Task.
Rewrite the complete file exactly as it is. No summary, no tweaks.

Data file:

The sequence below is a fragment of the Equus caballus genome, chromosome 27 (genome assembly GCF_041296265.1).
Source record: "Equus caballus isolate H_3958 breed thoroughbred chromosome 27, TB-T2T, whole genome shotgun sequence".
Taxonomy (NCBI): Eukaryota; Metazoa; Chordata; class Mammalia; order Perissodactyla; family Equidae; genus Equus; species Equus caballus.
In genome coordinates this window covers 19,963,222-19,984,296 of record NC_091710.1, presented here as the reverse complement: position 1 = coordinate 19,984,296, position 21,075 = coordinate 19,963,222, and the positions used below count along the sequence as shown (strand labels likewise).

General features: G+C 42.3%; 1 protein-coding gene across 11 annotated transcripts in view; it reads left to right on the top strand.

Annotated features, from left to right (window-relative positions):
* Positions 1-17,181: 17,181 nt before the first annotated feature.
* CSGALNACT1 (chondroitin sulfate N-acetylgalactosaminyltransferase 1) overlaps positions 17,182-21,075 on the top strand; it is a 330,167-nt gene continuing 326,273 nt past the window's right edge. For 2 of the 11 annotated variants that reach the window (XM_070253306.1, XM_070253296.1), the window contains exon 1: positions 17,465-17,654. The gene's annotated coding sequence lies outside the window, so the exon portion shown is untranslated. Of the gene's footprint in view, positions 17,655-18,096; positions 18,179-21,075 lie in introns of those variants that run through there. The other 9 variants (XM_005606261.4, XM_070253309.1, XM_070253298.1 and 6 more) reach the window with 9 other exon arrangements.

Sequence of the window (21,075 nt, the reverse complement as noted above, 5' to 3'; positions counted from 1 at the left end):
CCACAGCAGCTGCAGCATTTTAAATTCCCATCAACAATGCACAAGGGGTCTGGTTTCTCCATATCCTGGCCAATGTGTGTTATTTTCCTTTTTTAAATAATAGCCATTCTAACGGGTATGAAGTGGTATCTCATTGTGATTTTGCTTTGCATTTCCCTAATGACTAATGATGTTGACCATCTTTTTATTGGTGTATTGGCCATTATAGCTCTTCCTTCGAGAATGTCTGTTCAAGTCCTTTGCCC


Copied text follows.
The sequence below is a fragment of the Equus caballus genome, chromosome 27 (genome assembly GCF_041296265.1).
Source record: "Equus caballus isolate H_3958 breed thoroughbred chromosome 27, TB-T2T, whole genome shotgun sequence".
Taxonomy (NCBI): Eukaryota; Metazoa; Chordata; class Mammalia; order Perissodactyla; family Equidae; genus Equus; species Equus caballus.
In genome coordinates this window covers 19,963,222-19,984,296 of record NC_091710.1, presented here as the reverse complement: position 1 = coordinate 19,984,296, position 21,075 = coordinate 19,963,222, and the positions used below count along the sequence as shown (strand labels likewise).

General features: G+C 42.3%; 1 protein-coding gene across 11 annotated transcripts in view; it reads left to right on the top strand.

Annotated features, from left to right (window-relative positions):
* Positions 1-17,181: 17,181 nt before the first annotated feature.
* CSGALNACT1 (chondroitin sulfate N-acetylgalactosaminyltransferase 1) overlaps positions 17,182-21,075 on the top strand; it is a 330,167-nt gene continuing 326,273 nt past the window's right edge. For 2 of the 11 annotated variants that reach the window (XM_070253306.1, XM_070253296.1), the window contains exon 1: positions 17,465-17,654. The gene's annotated coding sequence lies outside the window, so the exon portion shown is untranslated. Of the gene's footprint in view, positions 17,655-18,096; positions 18,179-21,075 lie in introns of those variants that run through there. The other 9 variants (XM_005606261.4, XM_070253309.1, XM_070253298.1 and 6 more) reach the window with 9 other exon arrangements.

Sequence of the window (21,075 nt, the reverse complement as noted above, 5' to 3'; positions counted from 1 at the left end):
CCACAGCAGCTGCAGCATTTTAAATTCCCATCAACAATGCACAAGGGGTCTGGTTTCTCCATATCCTGGCCAATGTGTGTTATTTTCCTTTTTTAAATAATAGCCATTCTAACGGGTATGAAGTGGTATCTCATTGTGATTTTGCTTTGCATTTCCCTAATGACTAATGATGTTGACCATCTTTTTATTGGTGTATTGGCCATTATAGCTCTTCCTTCGAGAATGTCTGTTCAAGTCCTTTGCCC